The music for the performance came from a 12-piece live experimental orchestra group led by Eddie The Rat and Peter Martin - supplying tunes to fuel the snappy, funny dialogues linking the four dances seamlessly. Raul Mangubat, an American- born Filipino friend, helped a lot behind the scenes including catering and costume prep.

Now, the dances. Gambyong originates from Surakarta, Central Java, rooted in a fertility ritual which is called Tayuban. Created in the 1920s, the dance depicts a young woman celebrating her beauty. Wearing a green costume showing off bare shoulders paired with an intricate brownish batik cloth, Didik's supple movements and proper flirty vibe reflected the refined palace version of a dance originally taken from Tayub folk tradition.

Pancasari illustrates five characters by using several masks and is set in a medley. This dance synthesizes traditional dances from China, India and Western modern dance with a comic touch.

The third, Beskalan Putri, is a form of a transvestite dance from Malang, East Java, in which men dress and act as women. In the past, this dance was normally performed for village purification ceremonies, for vow statements and as the opening for Lerok or Ludruk (traditional drama) performances.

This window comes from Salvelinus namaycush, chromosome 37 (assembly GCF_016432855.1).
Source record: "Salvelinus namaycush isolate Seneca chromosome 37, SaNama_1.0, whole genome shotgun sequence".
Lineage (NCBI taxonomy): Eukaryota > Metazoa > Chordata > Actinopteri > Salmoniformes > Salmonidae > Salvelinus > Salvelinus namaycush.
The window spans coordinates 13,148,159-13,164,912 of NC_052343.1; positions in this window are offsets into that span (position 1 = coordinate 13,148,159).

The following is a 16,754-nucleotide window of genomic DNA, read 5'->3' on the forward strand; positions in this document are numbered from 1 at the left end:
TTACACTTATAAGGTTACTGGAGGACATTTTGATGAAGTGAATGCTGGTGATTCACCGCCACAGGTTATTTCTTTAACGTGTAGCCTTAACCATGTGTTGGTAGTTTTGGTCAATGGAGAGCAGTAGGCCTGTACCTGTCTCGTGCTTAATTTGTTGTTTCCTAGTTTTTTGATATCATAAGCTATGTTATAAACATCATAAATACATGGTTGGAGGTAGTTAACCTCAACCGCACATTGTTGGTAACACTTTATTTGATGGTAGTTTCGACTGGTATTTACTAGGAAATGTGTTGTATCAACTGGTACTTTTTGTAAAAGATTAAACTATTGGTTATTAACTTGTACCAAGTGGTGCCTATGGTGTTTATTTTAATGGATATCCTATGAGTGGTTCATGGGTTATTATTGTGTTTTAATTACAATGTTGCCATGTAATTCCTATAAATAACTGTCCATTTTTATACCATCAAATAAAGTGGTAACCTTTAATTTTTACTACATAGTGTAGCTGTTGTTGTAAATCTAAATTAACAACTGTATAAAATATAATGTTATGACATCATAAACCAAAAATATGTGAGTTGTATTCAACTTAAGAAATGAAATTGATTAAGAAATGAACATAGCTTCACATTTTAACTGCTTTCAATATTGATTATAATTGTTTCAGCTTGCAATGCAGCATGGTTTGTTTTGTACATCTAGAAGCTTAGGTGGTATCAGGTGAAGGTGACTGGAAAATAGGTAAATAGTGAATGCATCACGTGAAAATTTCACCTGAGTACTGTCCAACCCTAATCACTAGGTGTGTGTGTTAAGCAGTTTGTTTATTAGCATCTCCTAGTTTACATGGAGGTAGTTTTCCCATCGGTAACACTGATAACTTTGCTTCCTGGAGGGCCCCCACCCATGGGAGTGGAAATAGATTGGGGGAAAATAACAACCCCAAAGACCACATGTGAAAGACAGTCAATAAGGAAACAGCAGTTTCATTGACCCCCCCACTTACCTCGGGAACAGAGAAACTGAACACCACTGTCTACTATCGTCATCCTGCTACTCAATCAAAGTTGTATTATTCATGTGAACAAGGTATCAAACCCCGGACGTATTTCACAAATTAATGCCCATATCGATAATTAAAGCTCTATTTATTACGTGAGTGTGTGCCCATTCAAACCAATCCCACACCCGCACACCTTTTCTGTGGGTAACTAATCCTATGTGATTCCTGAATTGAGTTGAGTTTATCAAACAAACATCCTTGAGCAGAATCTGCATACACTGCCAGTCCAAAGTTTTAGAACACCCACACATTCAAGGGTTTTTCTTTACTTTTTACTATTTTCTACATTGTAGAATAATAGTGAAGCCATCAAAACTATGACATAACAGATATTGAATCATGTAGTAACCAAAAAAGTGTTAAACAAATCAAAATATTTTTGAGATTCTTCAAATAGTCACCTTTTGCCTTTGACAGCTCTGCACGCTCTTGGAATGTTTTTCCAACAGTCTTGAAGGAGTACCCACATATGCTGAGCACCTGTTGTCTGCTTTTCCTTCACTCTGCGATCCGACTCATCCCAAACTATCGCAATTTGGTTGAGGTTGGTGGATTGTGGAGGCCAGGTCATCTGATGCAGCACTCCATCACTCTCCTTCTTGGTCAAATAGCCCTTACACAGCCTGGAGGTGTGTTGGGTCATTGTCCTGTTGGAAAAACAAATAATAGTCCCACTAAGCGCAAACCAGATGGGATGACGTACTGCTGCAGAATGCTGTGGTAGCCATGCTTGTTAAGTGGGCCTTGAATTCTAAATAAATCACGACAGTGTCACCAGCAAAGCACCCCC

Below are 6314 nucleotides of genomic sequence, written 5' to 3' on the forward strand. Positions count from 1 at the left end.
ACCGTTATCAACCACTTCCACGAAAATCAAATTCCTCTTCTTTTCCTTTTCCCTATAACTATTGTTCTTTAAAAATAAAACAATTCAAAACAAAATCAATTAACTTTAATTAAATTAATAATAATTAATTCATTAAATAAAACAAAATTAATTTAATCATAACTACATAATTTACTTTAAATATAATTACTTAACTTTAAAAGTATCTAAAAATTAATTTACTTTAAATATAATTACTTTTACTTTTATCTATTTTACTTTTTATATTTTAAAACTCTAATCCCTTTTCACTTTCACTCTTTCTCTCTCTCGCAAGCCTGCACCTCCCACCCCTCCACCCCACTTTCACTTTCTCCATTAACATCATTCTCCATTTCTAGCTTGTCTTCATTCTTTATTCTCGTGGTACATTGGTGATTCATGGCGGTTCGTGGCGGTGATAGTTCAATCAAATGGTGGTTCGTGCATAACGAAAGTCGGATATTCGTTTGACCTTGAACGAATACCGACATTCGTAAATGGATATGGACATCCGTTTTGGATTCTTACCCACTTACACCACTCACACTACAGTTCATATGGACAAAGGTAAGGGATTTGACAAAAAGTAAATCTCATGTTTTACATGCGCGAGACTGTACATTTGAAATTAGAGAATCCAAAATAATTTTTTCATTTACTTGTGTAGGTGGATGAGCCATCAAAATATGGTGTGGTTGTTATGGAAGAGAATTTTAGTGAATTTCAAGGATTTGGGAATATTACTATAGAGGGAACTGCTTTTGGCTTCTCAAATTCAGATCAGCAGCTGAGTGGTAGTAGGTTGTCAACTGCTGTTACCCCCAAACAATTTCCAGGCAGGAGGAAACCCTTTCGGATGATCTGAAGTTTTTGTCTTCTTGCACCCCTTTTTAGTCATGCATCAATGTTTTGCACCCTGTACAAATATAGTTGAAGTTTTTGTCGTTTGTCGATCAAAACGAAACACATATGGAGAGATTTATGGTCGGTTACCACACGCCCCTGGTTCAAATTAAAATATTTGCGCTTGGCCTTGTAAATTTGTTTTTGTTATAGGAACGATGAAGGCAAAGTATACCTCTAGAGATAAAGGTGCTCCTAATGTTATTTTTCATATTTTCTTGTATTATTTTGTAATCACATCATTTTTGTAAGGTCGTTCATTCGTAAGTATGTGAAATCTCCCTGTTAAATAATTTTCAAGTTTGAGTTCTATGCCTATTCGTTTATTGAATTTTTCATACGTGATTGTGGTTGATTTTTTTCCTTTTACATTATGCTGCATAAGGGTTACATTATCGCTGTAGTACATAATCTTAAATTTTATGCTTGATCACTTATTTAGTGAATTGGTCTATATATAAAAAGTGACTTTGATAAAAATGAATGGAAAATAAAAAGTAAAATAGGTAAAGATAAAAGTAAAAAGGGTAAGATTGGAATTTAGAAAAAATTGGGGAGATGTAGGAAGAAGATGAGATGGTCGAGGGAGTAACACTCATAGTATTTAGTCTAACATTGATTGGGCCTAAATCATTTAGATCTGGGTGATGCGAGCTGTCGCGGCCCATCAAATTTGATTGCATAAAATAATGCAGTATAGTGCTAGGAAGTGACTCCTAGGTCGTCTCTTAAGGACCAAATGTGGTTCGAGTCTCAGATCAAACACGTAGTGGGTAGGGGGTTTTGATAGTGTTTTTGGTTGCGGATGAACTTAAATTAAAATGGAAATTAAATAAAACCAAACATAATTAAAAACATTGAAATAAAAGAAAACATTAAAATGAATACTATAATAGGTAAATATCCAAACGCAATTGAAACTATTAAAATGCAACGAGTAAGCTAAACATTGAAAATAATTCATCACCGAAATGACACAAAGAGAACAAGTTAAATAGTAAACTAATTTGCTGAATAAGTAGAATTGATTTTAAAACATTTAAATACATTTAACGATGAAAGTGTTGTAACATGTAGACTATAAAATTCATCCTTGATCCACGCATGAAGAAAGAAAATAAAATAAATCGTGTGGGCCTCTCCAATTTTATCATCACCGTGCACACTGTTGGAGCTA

Now, women also perform the dance that has developed into a form of entertainment staged only for opening the Ludruk.

The closing dance is of Didik's masterpiece, Jepindo Walang Kekek which draws dance techniques from Japanese dance and from the Indonesian dance Tari Dwimuka (two-faced masked dance), also Didik's creation.

Portraying two different characters that may coexist in one person, Jepindo also borrows some movement from Balinese dance. Fusing three ethnic dance styles from Java, Sunda and Bali as well as incorporating traditional Japanese dance techniques Nihon Buyo, the choreography expresses three different female dispositions: Beautiful, ugly and old.